Larger classes and fewer supports show that Christy Clark failed to deliver on her ‘number one priority’

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rob_fleming_speechVICTORIA— Data released by the Ministry of Education shows that Premier Christy Clark has failed to live up to what she called her ‘number one priority’ in B.C.’s classrooms, says New Democrat spokesperson for education, Rob Fleming.

“The education ministry’s own information tells a story of a government that has failed to invest in public education,” said Fleming. “When Christy Clark forced 550,000 students, parents, and teachers into the longest school shutdown in B.C. history, she said that she cared about the issue of class size and composition. One year later, we are seeing fewer supports for students in our classrooms while class sizes are growing at an alarming rate.”

Fleming pointed out that the premier said that improving class sizes and compositions in B.C.’s schools was her ‘number one priority’ at numerous press conferences and photo-ops during her four month confrontational dispute with teachers in 2014.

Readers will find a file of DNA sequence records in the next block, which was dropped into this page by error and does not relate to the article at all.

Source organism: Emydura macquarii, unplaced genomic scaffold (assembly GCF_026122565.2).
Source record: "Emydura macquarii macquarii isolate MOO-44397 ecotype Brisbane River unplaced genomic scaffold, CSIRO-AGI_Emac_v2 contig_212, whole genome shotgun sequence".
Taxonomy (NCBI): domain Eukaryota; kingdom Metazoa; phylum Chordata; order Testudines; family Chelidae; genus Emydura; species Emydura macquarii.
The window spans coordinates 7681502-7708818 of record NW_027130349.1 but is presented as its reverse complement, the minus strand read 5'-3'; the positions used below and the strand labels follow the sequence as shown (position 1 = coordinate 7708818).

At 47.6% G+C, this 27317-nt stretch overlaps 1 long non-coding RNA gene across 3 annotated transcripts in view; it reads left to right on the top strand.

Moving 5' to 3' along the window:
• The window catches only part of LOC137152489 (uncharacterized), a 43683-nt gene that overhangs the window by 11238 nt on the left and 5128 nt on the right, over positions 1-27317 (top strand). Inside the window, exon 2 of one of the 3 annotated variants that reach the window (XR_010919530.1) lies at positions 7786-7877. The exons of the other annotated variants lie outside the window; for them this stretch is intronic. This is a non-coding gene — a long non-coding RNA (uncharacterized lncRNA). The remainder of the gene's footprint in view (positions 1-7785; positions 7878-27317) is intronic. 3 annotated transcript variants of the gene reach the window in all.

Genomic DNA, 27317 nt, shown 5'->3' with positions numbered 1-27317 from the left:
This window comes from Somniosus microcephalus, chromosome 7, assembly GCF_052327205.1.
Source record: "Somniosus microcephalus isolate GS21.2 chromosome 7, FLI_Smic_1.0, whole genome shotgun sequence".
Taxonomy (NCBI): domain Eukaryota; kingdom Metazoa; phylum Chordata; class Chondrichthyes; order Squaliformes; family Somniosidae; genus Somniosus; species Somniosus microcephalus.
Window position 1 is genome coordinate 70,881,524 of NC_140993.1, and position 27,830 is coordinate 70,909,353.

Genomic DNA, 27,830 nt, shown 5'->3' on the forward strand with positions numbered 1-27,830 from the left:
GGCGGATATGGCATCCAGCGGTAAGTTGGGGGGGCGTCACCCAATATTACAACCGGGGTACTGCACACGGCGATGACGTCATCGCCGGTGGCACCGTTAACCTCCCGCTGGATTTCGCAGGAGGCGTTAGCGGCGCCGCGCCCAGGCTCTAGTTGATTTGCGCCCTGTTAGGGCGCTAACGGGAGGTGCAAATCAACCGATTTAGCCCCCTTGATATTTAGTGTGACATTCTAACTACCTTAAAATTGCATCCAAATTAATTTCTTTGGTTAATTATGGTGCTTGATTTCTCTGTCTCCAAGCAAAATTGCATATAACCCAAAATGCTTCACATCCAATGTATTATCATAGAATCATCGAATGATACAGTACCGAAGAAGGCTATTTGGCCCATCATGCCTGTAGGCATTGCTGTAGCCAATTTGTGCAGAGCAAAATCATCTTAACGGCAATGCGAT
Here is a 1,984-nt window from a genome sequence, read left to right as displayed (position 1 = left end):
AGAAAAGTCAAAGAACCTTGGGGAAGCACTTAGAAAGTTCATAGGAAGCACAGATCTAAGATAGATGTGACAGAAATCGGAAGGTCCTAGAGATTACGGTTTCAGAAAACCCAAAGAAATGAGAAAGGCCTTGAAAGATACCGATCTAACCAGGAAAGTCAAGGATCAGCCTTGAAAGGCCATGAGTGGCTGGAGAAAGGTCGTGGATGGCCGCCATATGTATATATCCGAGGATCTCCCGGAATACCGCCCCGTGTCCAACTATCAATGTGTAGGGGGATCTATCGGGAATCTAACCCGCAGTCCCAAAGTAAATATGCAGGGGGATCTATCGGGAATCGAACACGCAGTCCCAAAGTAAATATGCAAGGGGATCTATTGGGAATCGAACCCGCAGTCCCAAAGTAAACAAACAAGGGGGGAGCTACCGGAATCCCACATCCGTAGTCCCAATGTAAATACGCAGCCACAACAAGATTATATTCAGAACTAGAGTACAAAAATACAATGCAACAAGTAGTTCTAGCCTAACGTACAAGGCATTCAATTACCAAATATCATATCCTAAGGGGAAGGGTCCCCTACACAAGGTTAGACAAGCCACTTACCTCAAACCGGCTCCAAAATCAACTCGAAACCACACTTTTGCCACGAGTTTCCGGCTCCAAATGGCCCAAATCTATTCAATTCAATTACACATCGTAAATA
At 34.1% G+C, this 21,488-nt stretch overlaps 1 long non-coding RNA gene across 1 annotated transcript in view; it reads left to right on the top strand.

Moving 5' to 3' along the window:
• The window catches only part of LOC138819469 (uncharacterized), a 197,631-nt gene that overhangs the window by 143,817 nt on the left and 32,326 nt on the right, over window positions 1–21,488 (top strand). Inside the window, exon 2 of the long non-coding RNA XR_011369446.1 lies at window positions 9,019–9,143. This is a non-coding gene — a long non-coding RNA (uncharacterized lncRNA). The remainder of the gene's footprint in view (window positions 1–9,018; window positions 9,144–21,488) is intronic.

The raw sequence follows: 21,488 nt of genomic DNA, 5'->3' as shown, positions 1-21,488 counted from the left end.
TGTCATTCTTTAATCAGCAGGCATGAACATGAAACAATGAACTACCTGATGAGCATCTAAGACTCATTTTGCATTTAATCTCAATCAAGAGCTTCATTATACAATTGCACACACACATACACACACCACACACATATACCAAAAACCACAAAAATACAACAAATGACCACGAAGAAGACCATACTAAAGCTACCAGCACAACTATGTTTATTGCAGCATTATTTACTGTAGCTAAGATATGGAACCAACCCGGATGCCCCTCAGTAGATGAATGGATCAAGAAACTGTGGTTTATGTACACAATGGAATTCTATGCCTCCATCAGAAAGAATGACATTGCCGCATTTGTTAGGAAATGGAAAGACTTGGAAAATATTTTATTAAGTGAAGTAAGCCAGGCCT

“The numbers show that she was never committed to supporting students in our classrooms,” said Fleming.

“Enrolment numbers in B.C. schools are actually increasing, and this trend is expected to continue. This should mean that schools receive more funding, but Premier Christy Clark cut $54 million from school boards in last year’s budget, which has meant fewer teachers and larger class sizes.” Fleming said that $25 million of that cut will be imposed on school districts in the coming year.

According to the Ministry of Education’s latest data on class size and composition, learning conditions in B.C. schools continue to deteriorate. The number of classes in B.C. with four or more children with special needs has gone up to 16,516, which is the highest it has ever been. Despite this huge increase in students with special needs, the number of classes in B.C. with an assigned educational assistant went down by 432. Class sizes have also increased significantly, with the number of classes with 30 or more students increasing by 25 per cent this year. Ultimately, this means that there is less personalized support for students in the classroom.

“Christy Clark should have kept her promise to parents and kids to fix class size and composition problems in our public education system, but instead she made her priority a huge $230 million tax break for the top 2 per cent of income earners in British Columbia,” said Fleming.